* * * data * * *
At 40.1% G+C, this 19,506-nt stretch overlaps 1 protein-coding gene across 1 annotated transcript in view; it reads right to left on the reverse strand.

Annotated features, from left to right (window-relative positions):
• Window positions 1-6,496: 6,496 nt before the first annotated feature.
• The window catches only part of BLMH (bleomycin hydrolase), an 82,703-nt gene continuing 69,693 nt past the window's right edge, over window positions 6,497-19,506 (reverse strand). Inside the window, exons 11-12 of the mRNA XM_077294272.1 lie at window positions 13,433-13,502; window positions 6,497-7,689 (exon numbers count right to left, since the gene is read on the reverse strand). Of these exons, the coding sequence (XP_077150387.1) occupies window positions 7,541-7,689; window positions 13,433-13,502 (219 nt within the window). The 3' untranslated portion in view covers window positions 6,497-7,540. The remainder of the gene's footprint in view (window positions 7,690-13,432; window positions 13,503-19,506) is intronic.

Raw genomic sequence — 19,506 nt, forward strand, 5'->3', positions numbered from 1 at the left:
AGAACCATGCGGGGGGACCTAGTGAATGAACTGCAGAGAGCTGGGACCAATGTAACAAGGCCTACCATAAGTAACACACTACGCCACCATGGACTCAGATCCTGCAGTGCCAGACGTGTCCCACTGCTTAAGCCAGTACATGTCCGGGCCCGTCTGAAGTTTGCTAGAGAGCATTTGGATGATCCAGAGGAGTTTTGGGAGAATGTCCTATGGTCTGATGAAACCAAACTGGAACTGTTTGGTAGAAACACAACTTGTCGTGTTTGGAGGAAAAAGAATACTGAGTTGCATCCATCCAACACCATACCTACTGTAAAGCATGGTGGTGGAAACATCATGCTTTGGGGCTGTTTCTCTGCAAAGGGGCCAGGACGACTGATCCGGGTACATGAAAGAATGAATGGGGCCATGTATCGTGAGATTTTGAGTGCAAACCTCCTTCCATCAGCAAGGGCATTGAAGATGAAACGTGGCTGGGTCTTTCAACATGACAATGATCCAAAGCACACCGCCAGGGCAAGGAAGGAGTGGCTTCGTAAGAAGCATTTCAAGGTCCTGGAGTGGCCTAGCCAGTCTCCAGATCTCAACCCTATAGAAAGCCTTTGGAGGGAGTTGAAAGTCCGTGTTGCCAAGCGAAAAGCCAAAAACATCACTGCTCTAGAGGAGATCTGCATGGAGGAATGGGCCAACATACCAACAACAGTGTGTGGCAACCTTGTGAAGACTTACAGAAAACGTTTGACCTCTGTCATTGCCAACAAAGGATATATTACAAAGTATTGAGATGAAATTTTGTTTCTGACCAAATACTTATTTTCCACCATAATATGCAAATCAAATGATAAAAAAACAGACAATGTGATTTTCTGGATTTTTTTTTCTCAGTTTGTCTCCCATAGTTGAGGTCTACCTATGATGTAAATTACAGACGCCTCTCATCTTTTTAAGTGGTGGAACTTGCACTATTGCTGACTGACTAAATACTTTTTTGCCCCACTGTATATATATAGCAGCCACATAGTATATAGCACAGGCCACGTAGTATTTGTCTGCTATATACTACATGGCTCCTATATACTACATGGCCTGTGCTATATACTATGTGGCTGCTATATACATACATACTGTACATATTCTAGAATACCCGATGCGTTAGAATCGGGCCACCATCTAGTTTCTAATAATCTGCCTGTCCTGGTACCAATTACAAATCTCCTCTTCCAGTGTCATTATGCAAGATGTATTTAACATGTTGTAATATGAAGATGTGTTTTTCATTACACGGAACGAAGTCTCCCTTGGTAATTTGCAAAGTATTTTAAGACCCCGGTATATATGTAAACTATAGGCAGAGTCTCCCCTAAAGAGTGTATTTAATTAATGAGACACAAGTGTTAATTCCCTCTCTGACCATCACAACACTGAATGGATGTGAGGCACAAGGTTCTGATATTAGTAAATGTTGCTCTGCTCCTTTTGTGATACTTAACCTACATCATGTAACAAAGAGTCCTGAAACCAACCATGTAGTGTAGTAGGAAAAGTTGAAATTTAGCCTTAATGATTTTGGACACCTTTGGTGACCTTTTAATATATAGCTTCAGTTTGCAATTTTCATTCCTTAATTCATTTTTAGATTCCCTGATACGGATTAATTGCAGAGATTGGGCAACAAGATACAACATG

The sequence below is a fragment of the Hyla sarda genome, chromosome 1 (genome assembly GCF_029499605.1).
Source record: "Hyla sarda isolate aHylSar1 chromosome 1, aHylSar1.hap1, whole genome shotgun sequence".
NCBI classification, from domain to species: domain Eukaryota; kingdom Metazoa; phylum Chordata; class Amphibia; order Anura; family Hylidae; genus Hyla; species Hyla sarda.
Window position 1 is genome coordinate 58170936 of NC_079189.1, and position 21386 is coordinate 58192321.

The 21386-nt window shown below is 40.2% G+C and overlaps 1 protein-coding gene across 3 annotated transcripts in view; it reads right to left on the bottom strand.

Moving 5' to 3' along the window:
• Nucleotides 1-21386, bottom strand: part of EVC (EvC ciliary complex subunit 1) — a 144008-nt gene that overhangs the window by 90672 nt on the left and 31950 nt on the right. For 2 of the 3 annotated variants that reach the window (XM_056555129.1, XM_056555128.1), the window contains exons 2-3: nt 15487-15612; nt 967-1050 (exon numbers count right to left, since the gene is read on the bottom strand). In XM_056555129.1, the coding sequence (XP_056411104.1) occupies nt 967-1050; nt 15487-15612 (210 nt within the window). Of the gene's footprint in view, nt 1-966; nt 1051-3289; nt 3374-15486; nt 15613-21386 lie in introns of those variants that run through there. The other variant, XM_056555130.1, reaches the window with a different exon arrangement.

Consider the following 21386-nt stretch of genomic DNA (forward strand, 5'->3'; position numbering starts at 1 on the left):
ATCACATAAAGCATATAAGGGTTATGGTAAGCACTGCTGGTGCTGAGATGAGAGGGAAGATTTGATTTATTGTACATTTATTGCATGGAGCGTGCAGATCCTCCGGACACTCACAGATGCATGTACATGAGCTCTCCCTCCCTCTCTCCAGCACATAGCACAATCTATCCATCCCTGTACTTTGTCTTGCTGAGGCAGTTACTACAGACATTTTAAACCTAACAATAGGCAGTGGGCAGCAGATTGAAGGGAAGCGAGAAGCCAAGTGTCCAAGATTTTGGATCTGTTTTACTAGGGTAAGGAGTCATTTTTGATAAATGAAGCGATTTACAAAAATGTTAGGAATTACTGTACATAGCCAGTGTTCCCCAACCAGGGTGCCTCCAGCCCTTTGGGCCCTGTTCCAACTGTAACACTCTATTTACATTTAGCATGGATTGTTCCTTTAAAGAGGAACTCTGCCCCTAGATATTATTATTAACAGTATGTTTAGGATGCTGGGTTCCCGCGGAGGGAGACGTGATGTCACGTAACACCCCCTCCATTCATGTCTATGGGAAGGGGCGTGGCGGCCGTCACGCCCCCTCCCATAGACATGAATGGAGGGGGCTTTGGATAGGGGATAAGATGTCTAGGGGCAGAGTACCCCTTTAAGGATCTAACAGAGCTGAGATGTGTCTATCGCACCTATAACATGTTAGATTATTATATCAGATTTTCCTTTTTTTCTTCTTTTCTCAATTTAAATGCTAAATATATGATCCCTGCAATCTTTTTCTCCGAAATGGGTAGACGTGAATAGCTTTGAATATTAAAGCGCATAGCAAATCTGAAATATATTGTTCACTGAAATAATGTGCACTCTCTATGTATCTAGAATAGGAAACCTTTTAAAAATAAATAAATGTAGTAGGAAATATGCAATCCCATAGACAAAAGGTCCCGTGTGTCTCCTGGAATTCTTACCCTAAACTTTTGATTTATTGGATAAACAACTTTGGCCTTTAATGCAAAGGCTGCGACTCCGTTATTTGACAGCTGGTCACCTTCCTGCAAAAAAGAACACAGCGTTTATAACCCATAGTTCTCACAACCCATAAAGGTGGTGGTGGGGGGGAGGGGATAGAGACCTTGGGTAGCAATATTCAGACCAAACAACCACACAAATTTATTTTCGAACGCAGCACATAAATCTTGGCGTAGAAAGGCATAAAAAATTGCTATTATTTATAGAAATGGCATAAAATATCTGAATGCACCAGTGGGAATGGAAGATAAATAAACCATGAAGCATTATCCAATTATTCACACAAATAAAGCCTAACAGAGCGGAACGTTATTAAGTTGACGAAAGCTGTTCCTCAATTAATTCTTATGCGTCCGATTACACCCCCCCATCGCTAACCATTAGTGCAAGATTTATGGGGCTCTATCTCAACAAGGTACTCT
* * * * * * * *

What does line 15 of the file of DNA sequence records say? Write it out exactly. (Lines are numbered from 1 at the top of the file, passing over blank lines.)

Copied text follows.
ATCACATAAAGCATATAAGGGTTATGGTAAGCACTGCTGGTGCTGAGATGAGAGGGAAGATTTGATTTATTGTACATTTATTGCATGGAGCGTGCAGATCCTCCGGACACTCACAGATGCATGTACATGAGCTCTCCCTCCCTCTCTCCAGCACATAGCACAATCTATCCATCCCTGTACTTTGTCTTGCTGAGGCAGTTACTACAGACATTTTAAACCTAACAATAGGCAGTGGGCAGCAGATTGAAGGGAAGCGAGAAGCCAAGTGTCCAAGATTTTGGATCTGTTTTACTAGGGTAAGGAGTCATTTTTGATAAATGAAGCGATTTACAAAAATGTTAGGAATTACTGTACATAGCCAGTGTTCCCCAACCAGGGTGCCTCCAGCCCTTTGGGCCCTGTTCCAACTGTAACACTCTATTTACATTTAGCATGGATTGTTCCTTTAAAGAGGAACTCTGCCCCTAGATATTATTATTAACAGTATGTTTAGGATGCTGGGTTCCCGCGGAGGGAGACGTGATGTCACGTAACACCCCCTCCATTCATGTCTATGGGAAGGGGCGTGGCGGCCGTCACGCCCCCTCCCATAGACATGAATGGAGGGGGCTTTGGATAGGGGATAAGATGTCTAGGGGCAGAGTACCCCTTTAAGGATCTAACAGAGCTGAGATGTGTCTATCGCACCTATAACATGTTAGATTATTATATCAGATTTTCCTTTTTTTCTTCTTTTCTCAATTTAAATGCTAAATATATGATCCCTGCAATCTTTTTCTCCGAAATGGGTAGACGTGAATAGCTTTGAATATTAAAGCGCATAGCAAATCTGAAATATATTGTTCACTGAAATAATGTGCACTCTCTATGTATCTAGAATAGGAAACCTTTTAAAAATAAATAAATGTAGTAGGAAATATGCAATCCCATAGACAAAAGGTCCCGTGTGTCTCCTGGAATTCTTACCCTAAACTTTTGATTTATTGGATAAACAACTTTGGCCTTTAATGCAAAGGCTGCGACTCCGTTATTTGACAGCTGGTCACCTTCCTGCAAAAAAGAACACAGCGTTTATAACCCATAGTTCTCACAACCCATAAAGGTGGTGGTGGGGGGGAGGGGATAGAGACCTTGGGTAGCAATATTCAGACCAAACAACCACACAAATTTATTTTCGAACGCAGCACATAAATCTTGGCGTAGAAAGGCATAAAAAATTGCTATTATTTATAGAAATGGCATAAAATATCTGAATGCACCAGTGGGAATGGAAGATAAATAAACCATGAAGCATTATCCAATTATTCACACAAATAAAGCCTAACAGAGCGGAACGTTATTAAGTTGACGAAAGCTGTTCCTCAATTAATTCTTATGCGTCCGATTACACCCCCCCATCGCTAACCATTAGTGCAAGATTTATGGGGCTCTATCTCAACAAGGTACTCT